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Iraq, U.S. offer conflicting July death toll

By the CNN Wire Staff
Iraqis look at the debris from a bomb that killed five people inside a restaurant in a Shiite area of Baghdad on July 28.
Iraqis look at the debris from a bomb that killed five people inside a restaurant in a Shiite area of Baghdad on July 28.
  • The U.S. military disputes Iraqi figures about July death toll
  • Leaked Iraqi figures say 535 people were killed in July
  • The United States says the accurate number is 222
  • Dispute over numbers comes as the U.S. works to draw down forces

Baghdad, Iraq (CNN) -- The U.S. military Sunday disputed Iraqi figures that indicated July was the deadliest month for civilians there since May 2008, saying the actual numbers are less than half what leaked internal Iraqi government figures show.

The U.S. command in Baghdad "refutes that 535 people were killed in Iraq during the month of July," the military said in a statement. It put the total number of people killed by "enemy action" at 222, including 161 civilians -- the ninth-lowest civilian casualty count since January 2008, according to the U.S. military.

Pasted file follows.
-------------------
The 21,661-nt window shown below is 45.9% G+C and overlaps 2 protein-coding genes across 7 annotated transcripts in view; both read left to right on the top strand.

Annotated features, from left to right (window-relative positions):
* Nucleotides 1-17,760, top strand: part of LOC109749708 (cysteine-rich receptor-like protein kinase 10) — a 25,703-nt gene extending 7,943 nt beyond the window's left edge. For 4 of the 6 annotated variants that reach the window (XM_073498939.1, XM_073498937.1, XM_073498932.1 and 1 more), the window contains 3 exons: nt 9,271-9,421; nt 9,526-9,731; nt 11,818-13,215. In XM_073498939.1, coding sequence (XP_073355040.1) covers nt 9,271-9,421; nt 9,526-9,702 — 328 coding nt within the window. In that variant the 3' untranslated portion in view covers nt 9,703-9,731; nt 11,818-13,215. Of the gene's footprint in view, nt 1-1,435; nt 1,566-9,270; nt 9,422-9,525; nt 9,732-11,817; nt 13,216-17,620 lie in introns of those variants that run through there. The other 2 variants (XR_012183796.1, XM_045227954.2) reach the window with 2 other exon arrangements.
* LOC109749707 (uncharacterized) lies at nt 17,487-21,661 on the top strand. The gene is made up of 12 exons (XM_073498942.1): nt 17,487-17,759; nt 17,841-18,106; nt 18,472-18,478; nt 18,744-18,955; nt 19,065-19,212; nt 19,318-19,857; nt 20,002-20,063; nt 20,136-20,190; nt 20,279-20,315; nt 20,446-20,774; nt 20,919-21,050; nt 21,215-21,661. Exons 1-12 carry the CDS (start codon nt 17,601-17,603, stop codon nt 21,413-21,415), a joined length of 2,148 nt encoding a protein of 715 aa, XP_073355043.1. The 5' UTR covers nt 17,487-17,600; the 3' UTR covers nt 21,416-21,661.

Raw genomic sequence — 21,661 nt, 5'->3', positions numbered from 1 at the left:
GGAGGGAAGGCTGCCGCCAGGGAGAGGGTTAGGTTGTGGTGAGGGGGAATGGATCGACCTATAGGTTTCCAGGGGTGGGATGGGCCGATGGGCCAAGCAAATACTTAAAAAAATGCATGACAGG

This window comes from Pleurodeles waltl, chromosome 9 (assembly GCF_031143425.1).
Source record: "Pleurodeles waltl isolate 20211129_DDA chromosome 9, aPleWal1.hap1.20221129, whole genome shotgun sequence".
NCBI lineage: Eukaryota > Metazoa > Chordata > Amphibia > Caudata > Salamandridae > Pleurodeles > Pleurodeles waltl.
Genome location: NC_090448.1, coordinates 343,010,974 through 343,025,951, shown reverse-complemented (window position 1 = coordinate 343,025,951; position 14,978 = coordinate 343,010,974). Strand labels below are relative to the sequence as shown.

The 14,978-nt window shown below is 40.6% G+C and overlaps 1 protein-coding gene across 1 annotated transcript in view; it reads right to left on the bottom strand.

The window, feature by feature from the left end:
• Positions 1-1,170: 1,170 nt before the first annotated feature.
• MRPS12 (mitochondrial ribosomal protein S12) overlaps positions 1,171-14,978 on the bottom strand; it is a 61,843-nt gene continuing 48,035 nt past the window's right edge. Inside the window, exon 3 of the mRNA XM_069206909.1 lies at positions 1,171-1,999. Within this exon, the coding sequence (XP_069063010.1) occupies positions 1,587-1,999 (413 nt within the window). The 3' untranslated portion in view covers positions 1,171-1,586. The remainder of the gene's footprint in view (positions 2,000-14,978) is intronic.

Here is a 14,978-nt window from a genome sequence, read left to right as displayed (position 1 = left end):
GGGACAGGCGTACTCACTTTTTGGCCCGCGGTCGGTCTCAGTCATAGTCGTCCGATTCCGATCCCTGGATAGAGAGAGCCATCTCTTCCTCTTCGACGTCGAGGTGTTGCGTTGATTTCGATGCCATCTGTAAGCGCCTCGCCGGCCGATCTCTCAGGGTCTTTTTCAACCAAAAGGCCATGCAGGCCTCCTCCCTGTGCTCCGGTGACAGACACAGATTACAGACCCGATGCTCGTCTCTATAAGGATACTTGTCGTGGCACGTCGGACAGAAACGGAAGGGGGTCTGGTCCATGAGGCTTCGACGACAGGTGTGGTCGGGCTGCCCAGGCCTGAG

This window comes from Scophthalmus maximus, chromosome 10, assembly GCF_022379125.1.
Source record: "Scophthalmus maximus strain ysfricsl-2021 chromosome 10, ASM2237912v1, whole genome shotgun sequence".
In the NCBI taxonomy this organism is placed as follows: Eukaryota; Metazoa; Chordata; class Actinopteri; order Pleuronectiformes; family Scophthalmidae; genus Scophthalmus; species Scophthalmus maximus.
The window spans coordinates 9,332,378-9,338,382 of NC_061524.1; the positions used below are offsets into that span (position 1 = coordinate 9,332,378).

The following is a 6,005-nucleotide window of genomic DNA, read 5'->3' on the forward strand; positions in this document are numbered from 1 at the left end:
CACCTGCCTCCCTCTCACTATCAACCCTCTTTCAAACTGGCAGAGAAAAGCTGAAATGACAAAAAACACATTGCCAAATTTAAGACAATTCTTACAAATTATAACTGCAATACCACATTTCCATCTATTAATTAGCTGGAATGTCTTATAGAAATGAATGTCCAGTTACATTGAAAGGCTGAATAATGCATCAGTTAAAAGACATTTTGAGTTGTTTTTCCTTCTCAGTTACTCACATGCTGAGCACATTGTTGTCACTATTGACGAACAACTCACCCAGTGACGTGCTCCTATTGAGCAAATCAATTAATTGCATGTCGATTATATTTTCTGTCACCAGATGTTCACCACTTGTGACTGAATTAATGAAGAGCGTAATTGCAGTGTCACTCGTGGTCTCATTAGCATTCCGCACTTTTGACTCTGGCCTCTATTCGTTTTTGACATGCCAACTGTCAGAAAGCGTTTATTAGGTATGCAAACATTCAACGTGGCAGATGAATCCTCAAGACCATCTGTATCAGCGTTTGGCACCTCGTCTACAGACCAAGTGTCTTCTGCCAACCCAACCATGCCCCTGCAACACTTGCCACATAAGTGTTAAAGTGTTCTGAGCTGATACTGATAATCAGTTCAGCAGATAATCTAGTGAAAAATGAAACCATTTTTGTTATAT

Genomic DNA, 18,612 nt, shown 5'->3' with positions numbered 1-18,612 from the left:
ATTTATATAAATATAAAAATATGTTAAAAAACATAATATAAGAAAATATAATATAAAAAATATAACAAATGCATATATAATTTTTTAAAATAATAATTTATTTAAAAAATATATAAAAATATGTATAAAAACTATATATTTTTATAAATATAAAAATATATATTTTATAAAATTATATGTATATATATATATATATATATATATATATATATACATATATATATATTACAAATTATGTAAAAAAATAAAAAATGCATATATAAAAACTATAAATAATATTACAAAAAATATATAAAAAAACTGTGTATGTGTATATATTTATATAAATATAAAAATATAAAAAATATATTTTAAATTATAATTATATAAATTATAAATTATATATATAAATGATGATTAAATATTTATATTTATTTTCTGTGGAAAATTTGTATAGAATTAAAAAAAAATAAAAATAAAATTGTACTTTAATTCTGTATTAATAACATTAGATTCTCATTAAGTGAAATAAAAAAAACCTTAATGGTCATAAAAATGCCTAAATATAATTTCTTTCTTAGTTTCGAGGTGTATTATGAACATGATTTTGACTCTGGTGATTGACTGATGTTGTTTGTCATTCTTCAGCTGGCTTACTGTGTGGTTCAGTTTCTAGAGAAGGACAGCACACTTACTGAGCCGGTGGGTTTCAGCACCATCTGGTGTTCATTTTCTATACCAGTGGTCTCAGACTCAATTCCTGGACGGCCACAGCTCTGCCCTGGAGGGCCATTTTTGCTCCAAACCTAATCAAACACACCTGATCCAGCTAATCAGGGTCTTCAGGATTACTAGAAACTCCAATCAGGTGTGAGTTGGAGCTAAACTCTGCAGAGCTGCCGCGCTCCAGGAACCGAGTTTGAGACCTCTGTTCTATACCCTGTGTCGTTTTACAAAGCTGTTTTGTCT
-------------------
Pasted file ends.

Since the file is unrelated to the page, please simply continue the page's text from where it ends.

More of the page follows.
Iraqi data leaked to the press Saturday reported 396 civilians, 50 Iraqi soldiers and 89 police officers were killed in July. Iraqi officials also said 100 so-called "terrorists" were killed, and 955 others were detained.

The reported number of civilian deaths was nearly double that of June, when 204 civilians were killed, according to Iraq. It's the highest monthly death toll for civilians since June 2008, according to Iraqi government figures.

The dispute over the numbers comes against the backdrop of the ongoing U.S. drawdown, with the aim of having troop levels at or below 50,000 by September 1. The U.S. military believes that the Iraqi security forces can maintain the current levels of relative stability, but that sentiment is not shared by many Iraqis.

In a recent interview with CNN, former Iraqi Prime Minister Ayad Allawi -- a top contender for the prime minister's position again -- said he is concerned and that "the security is declining ... (and) that's why we need really good resolutions, we need to expedite the formation of a government and we need to create an understanding in the region, and we need the help of the United States to facilitate all of these issues through its good offices in Iraq and elsewhere in the region."

Sunday was not the first time U.S. officials claimed different violence numbers than what has been reported in Iraq.

During the last Iraqi elections, the U.S. military claimed that no acts of violence had taken place, while many media outlets working in Iraq reported dozens dead. A subsequent U.S. investigation found that the media reports were accurate.

In general, the U.S. military has been more critical of the reporters covering the conflict in Iraq, reporters say.

CNN's Arwa Damon and Mohammed Tawfeeq contributed to this report.